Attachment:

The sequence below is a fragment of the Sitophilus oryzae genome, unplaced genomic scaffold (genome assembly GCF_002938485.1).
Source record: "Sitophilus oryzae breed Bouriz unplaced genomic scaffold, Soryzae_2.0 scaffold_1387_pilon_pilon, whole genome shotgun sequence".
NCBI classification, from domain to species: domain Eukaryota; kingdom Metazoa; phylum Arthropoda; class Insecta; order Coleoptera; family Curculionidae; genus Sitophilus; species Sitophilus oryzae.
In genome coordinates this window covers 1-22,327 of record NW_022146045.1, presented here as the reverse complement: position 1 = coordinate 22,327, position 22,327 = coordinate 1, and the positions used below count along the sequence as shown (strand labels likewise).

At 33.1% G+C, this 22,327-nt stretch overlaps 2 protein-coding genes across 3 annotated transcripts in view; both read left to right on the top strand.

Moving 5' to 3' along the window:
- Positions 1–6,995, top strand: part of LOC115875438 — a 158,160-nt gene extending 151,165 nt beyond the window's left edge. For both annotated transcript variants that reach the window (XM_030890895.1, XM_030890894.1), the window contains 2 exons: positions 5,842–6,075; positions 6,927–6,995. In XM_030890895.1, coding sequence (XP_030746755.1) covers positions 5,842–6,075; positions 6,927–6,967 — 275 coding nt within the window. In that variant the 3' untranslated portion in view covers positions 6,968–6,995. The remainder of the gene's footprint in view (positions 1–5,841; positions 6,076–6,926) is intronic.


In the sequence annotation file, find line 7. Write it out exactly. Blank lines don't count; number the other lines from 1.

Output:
- Positions 1–6,995, top strand: part of LOC115875438 — a 158,160-nt gene extending 151,165 nt beyond the window's left edge. For both annotated transcript variants that reach the window (XM_030890895.1, XM_030890894.1), the window contains 2 exons: positions 5,842–6,075; positions 6,927–6,995. In XM_030890895.1, coding sequence (XP_030746755.1) covers positions 5,842–6,075; positions 6,927–6,967 — 275 coding nt within the window. In that variant the 3' untranslated portion in view covers positions 6,968–6,995. The remainder of the gene's footprint in view (positions 1–5,841; positions 6,076–6,926) is intronic.